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Trade talk: Habitat helper

Credit: Ross Donihue

As a conservation scientist with the Yellowstone to Yukon Conservation Initiative (Y2Y), a joint Canada–US non-profit organization that creates and protects wildlife habitats, Aerin Jacob has her dream job — protecting ecosystems, developing policy and helping people to coexist with wild animals.

Why do you love your work?

I've found a home for my personal values: protecting the environment, establishing connections between the health of ecosystems and of humans, and sharing our research results with the public and policymakers. In a typical week I might design plans to protect caribou habitat and set up camera traps to learn which animals inhabit the Y2Y region.

How does it differ from an academic post?

There's more collaboration — it's more 'our' research than it is 'my' research. Things I used to do on the side are now integral parts of my job, including connecting with policymakers and journalists about our research.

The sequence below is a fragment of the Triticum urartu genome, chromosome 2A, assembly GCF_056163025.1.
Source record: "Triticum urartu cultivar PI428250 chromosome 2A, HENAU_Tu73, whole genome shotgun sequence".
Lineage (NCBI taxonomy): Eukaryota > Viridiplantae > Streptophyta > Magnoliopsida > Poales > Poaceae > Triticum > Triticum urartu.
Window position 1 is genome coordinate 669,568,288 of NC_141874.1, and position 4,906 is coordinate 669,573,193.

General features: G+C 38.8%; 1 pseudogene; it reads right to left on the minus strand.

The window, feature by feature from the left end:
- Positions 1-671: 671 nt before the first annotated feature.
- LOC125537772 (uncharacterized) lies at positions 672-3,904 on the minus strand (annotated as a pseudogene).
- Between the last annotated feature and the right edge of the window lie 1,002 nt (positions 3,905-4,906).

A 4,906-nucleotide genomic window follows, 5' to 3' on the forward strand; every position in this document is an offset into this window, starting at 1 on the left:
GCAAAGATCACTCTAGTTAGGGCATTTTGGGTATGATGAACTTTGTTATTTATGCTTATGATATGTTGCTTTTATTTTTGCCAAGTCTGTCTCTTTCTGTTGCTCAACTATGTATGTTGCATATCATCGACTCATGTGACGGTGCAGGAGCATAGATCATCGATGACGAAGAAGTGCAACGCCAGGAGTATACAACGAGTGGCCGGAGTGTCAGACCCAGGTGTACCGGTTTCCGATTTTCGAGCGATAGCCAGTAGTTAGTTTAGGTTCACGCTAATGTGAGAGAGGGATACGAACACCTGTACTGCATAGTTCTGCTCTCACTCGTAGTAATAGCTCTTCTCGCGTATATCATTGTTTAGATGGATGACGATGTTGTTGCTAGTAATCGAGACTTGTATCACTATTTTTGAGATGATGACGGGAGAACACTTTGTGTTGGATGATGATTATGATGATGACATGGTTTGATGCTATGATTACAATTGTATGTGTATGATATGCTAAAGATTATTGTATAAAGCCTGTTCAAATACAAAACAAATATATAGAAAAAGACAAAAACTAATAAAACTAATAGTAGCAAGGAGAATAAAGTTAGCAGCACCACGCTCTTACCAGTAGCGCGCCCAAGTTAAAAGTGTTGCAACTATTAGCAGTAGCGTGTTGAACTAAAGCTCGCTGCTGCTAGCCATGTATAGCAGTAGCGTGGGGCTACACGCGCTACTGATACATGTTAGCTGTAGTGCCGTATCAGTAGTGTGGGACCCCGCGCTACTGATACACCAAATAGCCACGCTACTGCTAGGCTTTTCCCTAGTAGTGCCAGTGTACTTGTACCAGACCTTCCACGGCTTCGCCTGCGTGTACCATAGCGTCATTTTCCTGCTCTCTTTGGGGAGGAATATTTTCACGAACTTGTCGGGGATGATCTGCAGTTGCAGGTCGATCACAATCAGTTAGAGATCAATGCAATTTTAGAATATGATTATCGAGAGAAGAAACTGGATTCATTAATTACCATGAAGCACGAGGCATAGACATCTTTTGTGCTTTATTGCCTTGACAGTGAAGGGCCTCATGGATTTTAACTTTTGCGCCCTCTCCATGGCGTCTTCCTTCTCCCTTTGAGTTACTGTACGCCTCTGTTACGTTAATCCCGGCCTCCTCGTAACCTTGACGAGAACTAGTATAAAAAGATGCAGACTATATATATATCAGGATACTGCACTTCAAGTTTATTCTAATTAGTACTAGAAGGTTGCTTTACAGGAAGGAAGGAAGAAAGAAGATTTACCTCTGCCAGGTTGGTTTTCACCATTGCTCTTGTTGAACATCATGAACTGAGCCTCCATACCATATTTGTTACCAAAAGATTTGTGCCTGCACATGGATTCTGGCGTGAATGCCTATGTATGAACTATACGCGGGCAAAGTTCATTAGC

Why did you leave academia?

I realized that it wasn't right for me. I was once told to cut down on the service, policy and outreach parts of my work because it looked weird on my CV. Now I don't have to do that.

How did you land your job?

I had experience presenting my research at public events and on the radio, as well as in science policy through several projects, including a programme based at McGill University in Montreal, Canada, that researches low-carbon policy options. I also organized almost 2,000 young researchers to lobby the Canadian government to use science in environmental decision-making.

Do you see your position as long-term?

Yes. I have lots of ideas, such as developing a citizen-science project in which people collect data on wildlife movement, or working with isolated communities and industry to work out how to generate renewable energy while reducing negative effects on nature and protecting regional habitats. This job will never get stale.

This interview was edited for length and clarity.

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Boon, S. Trade talk: Habitat helper. Nature 550, 421 (2017). https://doi.org/10.1038/nj7676-421a

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